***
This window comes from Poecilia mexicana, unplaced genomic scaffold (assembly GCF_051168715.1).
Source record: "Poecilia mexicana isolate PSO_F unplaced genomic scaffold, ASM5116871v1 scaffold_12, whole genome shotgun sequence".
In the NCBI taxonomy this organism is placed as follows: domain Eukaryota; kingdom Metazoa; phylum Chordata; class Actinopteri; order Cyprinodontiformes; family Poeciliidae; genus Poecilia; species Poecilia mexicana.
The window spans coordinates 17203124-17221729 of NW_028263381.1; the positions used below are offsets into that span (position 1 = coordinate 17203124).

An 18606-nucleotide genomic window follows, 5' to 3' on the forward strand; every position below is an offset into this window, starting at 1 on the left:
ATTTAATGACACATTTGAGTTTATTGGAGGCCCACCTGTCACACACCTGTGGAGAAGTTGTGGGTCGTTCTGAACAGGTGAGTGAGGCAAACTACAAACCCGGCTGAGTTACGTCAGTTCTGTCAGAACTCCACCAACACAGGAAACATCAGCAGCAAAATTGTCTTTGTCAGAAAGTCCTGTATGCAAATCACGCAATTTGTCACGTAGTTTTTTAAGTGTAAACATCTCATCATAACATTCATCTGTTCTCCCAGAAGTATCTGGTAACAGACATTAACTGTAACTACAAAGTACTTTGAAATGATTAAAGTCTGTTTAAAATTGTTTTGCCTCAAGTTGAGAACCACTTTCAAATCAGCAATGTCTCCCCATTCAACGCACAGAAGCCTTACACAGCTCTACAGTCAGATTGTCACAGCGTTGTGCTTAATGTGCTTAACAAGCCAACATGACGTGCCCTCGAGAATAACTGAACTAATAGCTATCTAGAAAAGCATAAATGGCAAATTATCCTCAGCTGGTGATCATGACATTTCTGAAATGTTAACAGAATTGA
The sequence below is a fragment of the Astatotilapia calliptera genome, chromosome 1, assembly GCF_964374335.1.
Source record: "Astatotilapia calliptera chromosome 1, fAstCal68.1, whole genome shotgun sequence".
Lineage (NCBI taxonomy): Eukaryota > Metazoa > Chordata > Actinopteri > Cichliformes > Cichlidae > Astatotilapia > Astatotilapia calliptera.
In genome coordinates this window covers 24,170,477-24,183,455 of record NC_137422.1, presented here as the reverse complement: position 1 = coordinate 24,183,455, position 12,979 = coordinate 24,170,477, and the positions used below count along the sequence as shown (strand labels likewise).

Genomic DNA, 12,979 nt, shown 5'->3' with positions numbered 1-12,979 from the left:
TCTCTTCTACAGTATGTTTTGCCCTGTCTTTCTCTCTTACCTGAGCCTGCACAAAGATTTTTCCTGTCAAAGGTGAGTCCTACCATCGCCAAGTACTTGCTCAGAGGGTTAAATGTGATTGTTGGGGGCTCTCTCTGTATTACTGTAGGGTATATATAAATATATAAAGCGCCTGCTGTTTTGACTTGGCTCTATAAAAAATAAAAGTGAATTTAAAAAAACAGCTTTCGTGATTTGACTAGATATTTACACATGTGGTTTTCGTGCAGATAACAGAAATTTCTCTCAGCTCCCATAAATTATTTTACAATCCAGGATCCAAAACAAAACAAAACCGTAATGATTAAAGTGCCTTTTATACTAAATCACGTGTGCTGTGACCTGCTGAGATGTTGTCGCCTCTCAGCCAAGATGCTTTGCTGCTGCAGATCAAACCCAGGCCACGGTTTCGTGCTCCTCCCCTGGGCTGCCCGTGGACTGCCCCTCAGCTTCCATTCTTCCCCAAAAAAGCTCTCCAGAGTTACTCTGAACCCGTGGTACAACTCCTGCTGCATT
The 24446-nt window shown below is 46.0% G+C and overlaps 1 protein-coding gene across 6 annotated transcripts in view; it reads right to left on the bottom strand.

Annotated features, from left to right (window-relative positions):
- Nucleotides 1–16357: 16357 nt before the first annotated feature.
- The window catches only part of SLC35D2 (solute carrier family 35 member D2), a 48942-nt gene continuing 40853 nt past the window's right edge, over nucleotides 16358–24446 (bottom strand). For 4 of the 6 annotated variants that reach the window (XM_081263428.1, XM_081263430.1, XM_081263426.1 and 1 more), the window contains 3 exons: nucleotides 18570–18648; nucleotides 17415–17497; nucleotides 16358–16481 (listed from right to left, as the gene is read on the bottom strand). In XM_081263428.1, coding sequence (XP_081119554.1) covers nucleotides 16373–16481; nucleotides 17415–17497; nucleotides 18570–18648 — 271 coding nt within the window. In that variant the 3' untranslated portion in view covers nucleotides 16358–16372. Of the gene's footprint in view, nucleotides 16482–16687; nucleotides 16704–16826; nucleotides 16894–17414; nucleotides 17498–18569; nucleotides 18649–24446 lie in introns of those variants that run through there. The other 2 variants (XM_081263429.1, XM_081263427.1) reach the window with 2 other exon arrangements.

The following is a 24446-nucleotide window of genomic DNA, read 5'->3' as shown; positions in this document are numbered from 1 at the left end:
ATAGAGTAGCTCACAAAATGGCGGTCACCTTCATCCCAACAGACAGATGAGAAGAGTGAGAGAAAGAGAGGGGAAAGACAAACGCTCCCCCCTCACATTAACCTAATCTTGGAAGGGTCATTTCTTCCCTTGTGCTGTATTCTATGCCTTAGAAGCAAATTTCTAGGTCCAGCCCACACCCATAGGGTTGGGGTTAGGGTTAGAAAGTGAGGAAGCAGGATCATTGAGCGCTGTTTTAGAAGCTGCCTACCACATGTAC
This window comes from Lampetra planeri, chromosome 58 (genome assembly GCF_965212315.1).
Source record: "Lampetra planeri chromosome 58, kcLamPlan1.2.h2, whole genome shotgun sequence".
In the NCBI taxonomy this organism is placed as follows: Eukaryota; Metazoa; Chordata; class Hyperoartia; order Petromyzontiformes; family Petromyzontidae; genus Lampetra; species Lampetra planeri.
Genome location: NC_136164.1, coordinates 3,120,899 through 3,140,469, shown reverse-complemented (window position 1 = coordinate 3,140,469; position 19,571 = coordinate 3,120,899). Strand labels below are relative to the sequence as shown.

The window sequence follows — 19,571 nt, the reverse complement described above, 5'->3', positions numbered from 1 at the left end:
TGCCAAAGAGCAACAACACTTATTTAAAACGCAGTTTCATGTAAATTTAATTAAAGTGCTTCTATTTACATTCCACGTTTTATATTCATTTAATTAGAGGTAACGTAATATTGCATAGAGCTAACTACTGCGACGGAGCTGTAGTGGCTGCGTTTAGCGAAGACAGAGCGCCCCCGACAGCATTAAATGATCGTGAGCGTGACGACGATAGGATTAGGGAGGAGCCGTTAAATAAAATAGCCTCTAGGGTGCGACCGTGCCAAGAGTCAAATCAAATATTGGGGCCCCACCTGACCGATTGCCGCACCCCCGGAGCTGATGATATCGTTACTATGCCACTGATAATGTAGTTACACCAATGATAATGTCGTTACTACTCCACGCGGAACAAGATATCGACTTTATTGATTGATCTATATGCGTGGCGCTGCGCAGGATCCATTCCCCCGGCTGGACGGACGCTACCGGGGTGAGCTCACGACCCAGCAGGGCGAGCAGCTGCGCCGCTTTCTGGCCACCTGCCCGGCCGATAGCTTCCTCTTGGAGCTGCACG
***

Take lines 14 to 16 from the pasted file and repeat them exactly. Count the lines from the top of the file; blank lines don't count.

Annotated features, from left to right (window-relative positions):
- Nucleotides 1–16357: 16357 nt before the first annotated feature.
- The window catches only part of SLC35D2 (solute carrier family 35 member D2), a 48942-nt gene continuing 40853 nt past the window's right edge, over nucleotides 16358–24446 (bottom strand). For 4 of the 6 annotated variants that reach the window (XM_081263428.1, XM_081263430.1, XM_081263426.1 and 1 more), the window contains 3 exons: nucleotides 18570–18648; nucleotides 17415–17497; nucleotides 16358–16481 (listed from right to left, as the gene is read on the bottom strand). In XM_081263428.1, coding sequence (XP_081119554.1) covers nucleotides 16373–16481; nucleotides 17415–17497; nucleotides 18570–18648 — 271 coding nt within the window. In that variant the 3' untranslated portion in view covers nucleotides 16358–16372. Of the gene's footprint in view, nucleotides 16482–16687; nucleotides 16704–16826; nucleotides 16894–17414; nucleotides 17498–18569; nucleotides 18649–24446 lie in introns of those variants that run through there. The other 2 variants (XM_081263429.1, XM_081263427.1) reach the window with 2 other exon arrangements.